Some days later, Luis Esteban himself was arrested. He was beaten up by State Security, but, luckily, not imprisoned. He was merely detained for a couple of hours—and warned to quit his independent activities, lest a worse fate befall him.
But Luis Esteban has not quit, and I talk to him the same day I talk with Liannis Meriño, and via the same means. Luis Esteban is all of 20. Over the phone, he sounds impossibly youthful, but, as with Liannis, his voice burns with conviction and determination. He began this work at 18. He feels a particular commitment to “keep an eye on what happens to political prisoners,” so that the world does not forget them entirely. He has very few materials, but extremely supportive parents.
And, like everybody else in his business, he knows full well that he could be “incarcerated or ‘disappeared,’” as he says—State Security has threatened this many times. They have also tried to turn him, which is to say, have tried to make him an informant on his colleagues. This is standard operating procedure for State Security.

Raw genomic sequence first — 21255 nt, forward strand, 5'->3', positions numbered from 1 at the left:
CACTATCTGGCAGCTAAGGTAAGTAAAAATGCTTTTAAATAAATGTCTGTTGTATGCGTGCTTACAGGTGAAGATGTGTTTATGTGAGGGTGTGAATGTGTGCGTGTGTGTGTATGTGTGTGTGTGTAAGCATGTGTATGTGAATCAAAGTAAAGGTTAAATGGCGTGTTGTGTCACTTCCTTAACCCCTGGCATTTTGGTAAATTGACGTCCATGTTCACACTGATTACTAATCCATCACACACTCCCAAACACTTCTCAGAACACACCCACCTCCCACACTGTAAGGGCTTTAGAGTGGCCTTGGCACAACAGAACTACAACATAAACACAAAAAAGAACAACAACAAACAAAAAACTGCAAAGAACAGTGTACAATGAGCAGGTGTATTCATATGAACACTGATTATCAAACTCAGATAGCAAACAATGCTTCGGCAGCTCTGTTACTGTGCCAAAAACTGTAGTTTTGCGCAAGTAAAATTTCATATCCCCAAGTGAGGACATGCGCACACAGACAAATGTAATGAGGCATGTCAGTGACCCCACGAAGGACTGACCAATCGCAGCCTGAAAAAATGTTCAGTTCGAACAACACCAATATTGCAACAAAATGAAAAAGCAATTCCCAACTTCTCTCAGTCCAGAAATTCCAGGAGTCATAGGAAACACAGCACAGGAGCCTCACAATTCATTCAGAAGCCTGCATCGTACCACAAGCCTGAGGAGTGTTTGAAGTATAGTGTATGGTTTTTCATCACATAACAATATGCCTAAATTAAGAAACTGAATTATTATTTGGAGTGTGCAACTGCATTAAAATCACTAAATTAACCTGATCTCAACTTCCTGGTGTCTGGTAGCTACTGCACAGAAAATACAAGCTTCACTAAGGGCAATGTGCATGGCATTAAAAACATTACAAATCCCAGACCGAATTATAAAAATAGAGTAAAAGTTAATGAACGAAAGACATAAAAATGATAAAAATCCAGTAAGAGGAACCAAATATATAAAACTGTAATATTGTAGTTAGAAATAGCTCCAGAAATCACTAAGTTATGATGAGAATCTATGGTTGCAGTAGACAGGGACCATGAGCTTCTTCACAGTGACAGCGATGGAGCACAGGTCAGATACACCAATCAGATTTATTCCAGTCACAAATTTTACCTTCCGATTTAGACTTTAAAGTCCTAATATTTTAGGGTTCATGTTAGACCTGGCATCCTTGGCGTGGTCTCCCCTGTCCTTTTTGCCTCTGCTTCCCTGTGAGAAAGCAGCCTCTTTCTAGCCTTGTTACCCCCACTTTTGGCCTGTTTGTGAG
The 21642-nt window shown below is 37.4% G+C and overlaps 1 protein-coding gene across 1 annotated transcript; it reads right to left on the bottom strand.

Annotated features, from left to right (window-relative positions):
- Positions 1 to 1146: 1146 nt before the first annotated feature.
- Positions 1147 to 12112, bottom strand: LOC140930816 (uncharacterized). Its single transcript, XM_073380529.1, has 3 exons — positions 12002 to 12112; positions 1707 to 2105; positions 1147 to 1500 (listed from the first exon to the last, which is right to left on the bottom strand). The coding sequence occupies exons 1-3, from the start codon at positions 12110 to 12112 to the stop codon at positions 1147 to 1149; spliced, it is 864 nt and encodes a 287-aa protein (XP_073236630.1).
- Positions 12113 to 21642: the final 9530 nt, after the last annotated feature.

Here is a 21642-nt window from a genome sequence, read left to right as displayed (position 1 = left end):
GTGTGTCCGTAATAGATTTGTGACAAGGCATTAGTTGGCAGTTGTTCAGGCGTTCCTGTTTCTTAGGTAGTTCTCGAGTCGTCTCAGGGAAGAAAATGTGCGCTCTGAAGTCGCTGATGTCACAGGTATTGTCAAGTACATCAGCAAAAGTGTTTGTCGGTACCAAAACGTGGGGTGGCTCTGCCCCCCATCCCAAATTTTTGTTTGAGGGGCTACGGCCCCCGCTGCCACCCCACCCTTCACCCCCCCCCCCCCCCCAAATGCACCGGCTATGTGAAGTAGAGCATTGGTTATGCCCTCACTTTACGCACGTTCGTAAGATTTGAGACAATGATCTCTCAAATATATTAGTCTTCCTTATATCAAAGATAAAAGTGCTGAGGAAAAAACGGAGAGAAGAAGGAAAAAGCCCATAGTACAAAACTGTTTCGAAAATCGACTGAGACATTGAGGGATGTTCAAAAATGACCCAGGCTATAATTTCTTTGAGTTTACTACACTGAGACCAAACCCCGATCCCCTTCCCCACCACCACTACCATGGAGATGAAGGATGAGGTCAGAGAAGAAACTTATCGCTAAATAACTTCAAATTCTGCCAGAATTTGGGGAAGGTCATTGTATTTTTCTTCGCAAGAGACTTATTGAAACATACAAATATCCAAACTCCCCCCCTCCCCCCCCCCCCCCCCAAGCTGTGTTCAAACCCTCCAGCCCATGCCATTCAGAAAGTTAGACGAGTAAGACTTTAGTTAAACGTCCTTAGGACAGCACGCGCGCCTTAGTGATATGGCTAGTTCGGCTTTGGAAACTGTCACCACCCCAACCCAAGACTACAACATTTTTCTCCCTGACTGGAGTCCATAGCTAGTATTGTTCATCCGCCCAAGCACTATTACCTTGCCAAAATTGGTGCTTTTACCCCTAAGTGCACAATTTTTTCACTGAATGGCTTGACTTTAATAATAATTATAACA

Naturally, Luis Esteban is uncertain about the future. But he hopes one day to live in a “free and changed Cuba,” where he can work as a journalist under conditions the rest of us enjoy. “A human being has the right to express himself,” he says—even in Cuba. And what does he wish Americans could know? “They should be more informed about the government’s repression. We have no freedom here. People should support the dissidents. It’s very important to know that there are people who care, who are watching.”
I always feel a bit strange, when I get off the phone with such people, and resume the comfortable life. I wonder what will become of them—and whether I would have the spine and heart to act as they do, in similar circumstances. In preparing this piece, I talked to a woman who was trying to say how much she admired Youth Without Censorship: “They’re so brave, so amazing, so good . . .” After sputtering for a bit, she said, with some embarrassment, “I’m sorry, I don’t have the words.” I know exactly how she feels.
But I can say this—I can share an observation. When independent journalists, dissidents, and other such people talk, one theme keeps coming up: love. They talk about their love of country, love of their neighbors, love of God. An independent journalist named Aini Martín Valero recently gave an interview to an American journalist, Marc Masferrer. She said, “I write my articles, news, chronicles, etc., with much love, because with my reports, I help people understand the Cuban reality.”
It may not be normal to link journalism and love, but such a link exists.